April 9, 2021

Because Of Winn-Dixie, Companies Threatened With Website-Accessibility Litigation Can Raise Stronger Defenses

A federal appeals court has issued a long-awaited decision rejecting a claim that anti-discrimination law requires a retail store’s website to be accessible to the disabled. Any company with a customer-facing website — whether or not the company has a physical location — should be attentive to the possibility of website-accessibility litigation. These lawsuits have skyrocketed in recent years, but very few of them have made it to the appellate level. 

The April 7 decision in Gil v. Winn-Dixie Stores provides new appellate authority for companies defending these lawsuits. The U.S. Court of Appeals for the Eleventh Circuit, which covers Florida, Georgia, and Alabama, held that websites are not places of public accommodation and are not required to be accessible even though the defendant’s physical stores are required to be accessible.

Courts in other parts of the country disagree with the Eleventh Circuit, so the decision will not stop the flow of litigation by itself. Rather, it gives companies new arguments to resist website-accessibility claims, it makes the choice of venue more important, and it increases the chances that the Supreme Court will eventually need to resolve the issue.

Website Accessibility Lawsuits Are Becoming More And More Frequent

Title III of the Americans with Disabilities Act (ADA) requires “places of public accommodation” to be accessible to anyone with a disability. Under Title III, disability discrimination in “places of public accommodation” can include a denial of service because the absence of “auxiliary aids and services.” This could include refusals to allow a disabled person to use his or her own auxiliary aid, like a service dog. The ADA was adopted in 1991 and does not specifically address how its provisions apply to websites.

Monetary damages are not available under Title III of the ADA, but are available under several state and local laws that otherwise mirror the ADA in all or most substantive respects. Indeed, some of these state and local laws offer “statutory damages” — a fixed penalty of hundreds or even thousands of dollars for any violation of the statute, regardless of whether the plaintiff can prove any tangible harm. A class action under one of these statutes, therefore, can threaten extremely large liability. Moreover, a successful ADA plaintiff may also be entitled to attorney’s fees.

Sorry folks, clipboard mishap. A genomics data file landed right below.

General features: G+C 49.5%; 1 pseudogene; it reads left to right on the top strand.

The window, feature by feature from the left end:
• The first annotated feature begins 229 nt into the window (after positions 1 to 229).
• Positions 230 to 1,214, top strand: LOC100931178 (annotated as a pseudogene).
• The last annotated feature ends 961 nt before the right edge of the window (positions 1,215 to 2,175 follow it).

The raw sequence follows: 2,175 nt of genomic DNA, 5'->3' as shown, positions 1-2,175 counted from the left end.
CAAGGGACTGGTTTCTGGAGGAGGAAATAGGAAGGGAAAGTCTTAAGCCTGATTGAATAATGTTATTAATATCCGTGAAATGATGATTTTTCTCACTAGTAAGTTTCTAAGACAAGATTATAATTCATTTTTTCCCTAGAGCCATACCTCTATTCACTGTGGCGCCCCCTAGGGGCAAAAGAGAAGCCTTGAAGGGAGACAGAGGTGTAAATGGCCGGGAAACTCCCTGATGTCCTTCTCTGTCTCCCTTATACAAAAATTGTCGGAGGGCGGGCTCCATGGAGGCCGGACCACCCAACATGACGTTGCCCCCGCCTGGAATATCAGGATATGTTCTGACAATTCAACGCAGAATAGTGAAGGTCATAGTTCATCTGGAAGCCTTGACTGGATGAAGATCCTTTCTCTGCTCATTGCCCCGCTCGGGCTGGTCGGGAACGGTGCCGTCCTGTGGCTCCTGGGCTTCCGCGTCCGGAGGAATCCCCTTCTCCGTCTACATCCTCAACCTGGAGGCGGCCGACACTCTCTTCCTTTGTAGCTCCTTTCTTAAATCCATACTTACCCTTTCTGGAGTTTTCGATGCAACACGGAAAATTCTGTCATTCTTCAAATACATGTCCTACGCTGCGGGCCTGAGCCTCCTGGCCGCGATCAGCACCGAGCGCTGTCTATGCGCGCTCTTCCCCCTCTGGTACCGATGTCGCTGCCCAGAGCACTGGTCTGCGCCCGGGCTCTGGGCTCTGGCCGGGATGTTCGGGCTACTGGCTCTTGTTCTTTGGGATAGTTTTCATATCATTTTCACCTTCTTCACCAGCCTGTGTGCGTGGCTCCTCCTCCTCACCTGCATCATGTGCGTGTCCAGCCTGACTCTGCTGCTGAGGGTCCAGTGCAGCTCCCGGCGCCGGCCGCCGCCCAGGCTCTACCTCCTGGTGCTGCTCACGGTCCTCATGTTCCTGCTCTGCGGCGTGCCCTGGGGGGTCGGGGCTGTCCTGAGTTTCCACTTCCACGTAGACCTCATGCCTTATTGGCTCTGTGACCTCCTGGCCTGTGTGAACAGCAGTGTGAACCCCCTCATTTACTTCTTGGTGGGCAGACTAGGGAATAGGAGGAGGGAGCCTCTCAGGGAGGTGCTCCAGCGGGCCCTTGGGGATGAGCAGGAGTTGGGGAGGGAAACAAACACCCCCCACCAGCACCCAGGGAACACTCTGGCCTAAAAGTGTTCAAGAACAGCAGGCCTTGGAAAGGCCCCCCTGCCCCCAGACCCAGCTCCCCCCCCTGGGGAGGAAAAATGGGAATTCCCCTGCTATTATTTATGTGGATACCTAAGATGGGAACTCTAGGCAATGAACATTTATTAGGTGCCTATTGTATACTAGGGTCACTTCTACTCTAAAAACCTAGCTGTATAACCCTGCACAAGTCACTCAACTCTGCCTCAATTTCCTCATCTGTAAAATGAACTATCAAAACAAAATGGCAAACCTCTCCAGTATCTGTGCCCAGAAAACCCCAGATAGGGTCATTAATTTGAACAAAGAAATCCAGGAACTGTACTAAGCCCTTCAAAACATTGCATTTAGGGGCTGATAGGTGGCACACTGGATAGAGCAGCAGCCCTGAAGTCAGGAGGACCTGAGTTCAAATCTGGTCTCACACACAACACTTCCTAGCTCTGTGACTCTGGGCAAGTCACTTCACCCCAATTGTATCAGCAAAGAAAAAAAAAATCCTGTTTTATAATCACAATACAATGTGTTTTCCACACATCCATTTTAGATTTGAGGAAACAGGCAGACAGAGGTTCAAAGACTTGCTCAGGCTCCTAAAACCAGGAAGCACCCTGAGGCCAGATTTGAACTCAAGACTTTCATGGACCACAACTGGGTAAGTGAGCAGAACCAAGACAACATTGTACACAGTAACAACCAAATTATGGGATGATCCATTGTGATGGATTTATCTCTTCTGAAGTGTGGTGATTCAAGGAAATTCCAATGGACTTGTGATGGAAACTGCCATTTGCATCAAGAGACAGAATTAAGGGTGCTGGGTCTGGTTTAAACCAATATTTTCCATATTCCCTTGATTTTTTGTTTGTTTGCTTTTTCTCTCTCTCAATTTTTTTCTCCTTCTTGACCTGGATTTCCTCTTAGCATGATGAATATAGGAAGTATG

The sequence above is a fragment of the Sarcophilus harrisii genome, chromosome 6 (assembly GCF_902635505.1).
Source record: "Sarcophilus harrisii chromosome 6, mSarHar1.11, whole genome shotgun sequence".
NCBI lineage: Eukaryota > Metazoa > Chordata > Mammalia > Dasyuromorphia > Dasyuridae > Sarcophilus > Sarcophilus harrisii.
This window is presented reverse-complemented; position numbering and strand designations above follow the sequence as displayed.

In recent years plaintiffs have been extremely active in targeting websites that they claim are inaccessible to disabled visitors — especially blind visitors who use screen-reader software. Often a single plaintiff will file dozens of lawsuits on the same day against companies in the same industry, claiming to have visited each company’s website and found it noncompatible with screen-reader software in certain respects. For example, plaintiffs frequently claim that graphics or images do not have adequate textual descriptions embedded in the website’s code, or that the website is set up in a way that makes it difficult to navigate using a screen reader. Incompatibility with screen readers, the plaintiffs allege, deprives them of “auxiliary aids” like barring service dogs.

Several older appellate cases hold that Title III of the ADA applies only to physical places. These cases led district courts to dismiss many early website-accessibility cases on the ground that a website is not a physical place.

More recently, a number of courts have held that the ADA requires websites to be accessible to users with disabilities. Some of these courts have tied this requirement to a “nexus” with a physical place of public accommodation: they have reasoned that if the ADA requires a physical store to be accessible, and if the website helps customers find or use a physical store, then the website must be accessible as well. Under these cases, online-only businesses would have less to fear. But other decisions are even broader: they hold that even an online-only business, such as Netflix (the defendant in one of the early pro-plaintiff decisions), must make its online presence accessible to users with disabilities.

The Eleventh Circuit Holds That The ADA Does Not Require Online Accessibility

The Gil case was brought against Winn-Dixie Stores, a regional grocery chain. The plaintiff is legally blind, and he alleged that Winn-Dixie’s website was incompatible in some respects with the screen-reader software that he uses to browse the Web. His claim emphasized two aspects of the website: the ability to request prescription refills online, and the ability to link digital coupons to a rewards card for automatic application at the store checkout.